Onto the raw items. Raw items are always a little leap of faith. They must be fresh and I managed to order 2 things where I would notice immediately if that were not the case.
How can I talk you into trying fresh raw scallops?
If I tell you that when you eat them right out of the shell, they are all at once delicate, creamy, and sweet? That a touch of soy and wasabi or spicy mayo and sesame enhance those qualities to turn the experience into something almost ethereal? Or even that they taste nothing like fish?
When I was a wee chicky of 24 or so, I had cultivated a relationship with the chef at my local sushi bar to the point that I (and guests I was with, if they were amenable) would get off menu items. One such experience was my first raw scallop. He presented it to me, whole in the shell, and then proceeded to shuck it, remove the roe (someday I will try scallop roe), slice it thinly and present it back to me in the shell. I ate it while other folks at the bar and passersby to the teppan-yaki tables looked on curiously. I felt a little nervous about it, but, because of the attention, important. Because it was a definitive "first taste" experience, I can't say I've ever had anything like that before or since. So sweet. Clean. Creamy. Vital. It was alive mere seconds before. I've had a lot of good scallop since then, but trying to chase that memory is like trying to relive a first kiss. Often your first can be your everything.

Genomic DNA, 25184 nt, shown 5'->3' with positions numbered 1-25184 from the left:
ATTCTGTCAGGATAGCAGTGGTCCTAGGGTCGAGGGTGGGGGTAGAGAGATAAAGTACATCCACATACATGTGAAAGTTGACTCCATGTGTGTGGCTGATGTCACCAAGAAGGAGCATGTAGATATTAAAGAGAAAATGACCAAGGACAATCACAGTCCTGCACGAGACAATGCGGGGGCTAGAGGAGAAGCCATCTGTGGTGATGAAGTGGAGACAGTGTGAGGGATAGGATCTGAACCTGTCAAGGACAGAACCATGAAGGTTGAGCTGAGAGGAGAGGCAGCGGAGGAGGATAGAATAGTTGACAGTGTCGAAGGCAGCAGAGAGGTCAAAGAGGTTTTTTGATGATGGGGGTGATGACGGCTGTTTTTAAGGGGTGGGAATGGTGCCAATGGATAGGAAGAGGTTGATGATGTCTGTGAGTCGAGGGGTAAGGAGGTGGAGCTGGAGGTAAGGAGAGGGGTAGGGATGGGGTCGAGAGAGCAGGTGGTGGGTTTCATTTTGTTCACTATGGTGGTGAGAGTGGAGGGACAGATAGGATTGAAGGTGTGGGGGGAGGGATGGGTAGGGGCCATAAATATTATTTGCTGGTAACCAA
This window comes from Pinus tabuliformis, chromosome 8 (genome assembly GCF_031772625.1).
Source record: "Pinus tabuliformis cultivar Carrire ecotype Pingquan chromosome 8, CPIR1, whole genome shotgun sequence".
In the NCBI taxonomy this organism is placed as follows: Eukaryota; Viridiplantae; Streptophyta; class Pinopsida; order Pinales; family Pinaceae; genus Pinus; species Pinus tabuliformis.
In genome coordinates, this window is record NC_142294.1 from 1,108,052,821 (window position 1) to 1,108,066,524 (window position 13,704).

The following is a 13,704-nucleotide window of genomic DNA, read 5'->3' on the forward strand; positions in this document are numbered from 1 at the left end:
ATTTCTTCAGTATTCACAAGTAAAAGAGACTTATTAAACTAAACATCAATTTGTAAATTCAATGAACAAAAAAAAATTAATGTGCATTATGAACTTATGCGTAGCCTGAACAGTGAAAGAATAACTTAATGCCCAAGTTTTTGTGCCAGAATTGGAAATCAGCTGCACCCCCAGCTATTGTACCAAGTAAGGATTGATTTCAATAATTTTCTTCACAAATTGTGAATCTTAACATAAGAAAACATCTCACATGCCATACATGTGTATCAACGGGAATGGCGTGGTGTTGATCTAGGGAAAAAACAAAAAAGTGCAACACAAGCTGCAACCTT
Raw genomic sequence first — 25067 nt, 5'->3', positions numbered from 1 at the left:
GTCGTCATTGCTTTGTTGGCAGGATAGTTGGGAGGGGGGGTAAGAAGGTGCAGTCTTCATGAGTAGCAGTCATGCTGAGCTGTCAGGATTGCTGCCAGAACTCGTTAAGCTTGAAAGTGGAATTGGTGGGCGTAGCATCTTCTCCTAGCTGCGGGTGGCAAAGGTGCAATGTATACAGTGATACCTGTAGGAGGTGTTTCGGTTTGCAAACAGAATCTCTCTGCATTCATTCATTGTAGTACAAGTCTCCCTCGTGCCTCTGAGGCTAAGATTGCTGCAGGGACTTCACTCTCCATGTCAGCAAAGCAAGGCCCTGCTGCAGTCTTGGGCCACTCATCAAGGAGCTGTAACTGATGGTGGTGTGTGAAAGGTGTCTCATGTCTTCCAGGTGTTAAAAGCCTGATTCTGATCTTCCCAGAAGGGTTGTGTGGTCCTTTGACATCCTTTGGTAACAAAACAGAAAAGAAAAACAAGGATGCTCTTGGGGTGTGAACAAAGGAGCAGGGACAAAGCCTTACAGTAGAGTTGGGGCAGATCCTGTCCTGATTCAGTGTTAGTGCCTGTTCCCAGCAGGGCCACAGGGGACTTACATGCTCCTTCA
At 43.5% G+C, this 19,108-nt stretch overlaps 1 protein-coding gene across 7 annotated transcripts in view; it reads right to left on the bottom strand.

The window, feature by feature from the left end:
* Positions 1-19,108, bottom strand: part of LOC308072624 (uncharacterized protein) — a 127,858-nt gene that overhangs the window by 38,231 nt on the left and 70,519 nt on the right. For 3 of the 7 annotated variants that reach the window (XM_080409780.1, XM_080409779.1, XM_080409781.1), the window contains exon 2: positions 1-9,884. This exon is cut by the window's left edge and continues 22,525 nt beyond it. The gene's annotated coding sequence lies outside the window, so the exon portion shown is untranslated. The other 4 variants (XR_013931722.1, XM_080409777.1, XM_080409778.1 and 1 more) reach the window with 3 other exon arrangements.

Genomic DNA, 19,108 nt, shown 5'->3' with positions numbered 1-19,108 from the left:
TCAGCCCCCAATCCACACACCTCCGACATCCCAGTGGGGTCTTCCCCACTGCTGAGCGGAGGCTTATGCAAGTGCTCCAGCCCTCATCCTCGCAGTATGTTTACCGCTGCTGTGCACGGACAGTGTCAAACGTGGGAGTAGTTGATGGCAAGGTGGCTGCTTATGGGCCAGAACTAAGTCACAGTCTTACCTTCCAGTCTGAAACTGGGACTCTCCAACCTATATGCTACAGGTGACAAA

Uni is a more risky proposition.
They call it roe. Actually, uni is the gonads of the sea urchin. The whole thing. Sorry, no poetry there. Scoop, dump, serve. Avoid the needles on the shell.
However, in terms of complexity of flavor, uni ranks up there with such full flavor delight as "tomalley", lobster liver. But, it exceeds it in sweetness and balance. To taste perfectly fresh uni is to taste a perfect day by the sea: a lung full of fresh sea air, just as the tides change, after a full day on the beach, right before sunset somehow. A mouthful of high quality, fresh uni is everything that is good about a summer's day on the ocean. No soy or wasabi required.
A mouthful of off uni is kitty litter.
Fortunately, this uni was everything I could've hoped for. And the house hot sake went with it perfectly. What more could I want?
Now, this is getting a bit lengthy.
And I have children to work with in the morning.
I will finish the remainder of the story tomorrow. I need to be fresh to discuss the minutiae of "To Kill A Mockingbird" and "Harry Potter" tommorow ("Harry Potter" seemed like a way to lighten the mood after "Night"...).
Tonight, I would like to commend the fine folks in Spain who created Codice ; this fine red blend I'm drinking. Wine Spectator gave it an 87 and it costs $9.99. And when you eat it with a good quality swiss cheese, it has chocolate notes.
Check back tomorrow for the red meat portion of the proceedings and subsequent champagne abuse.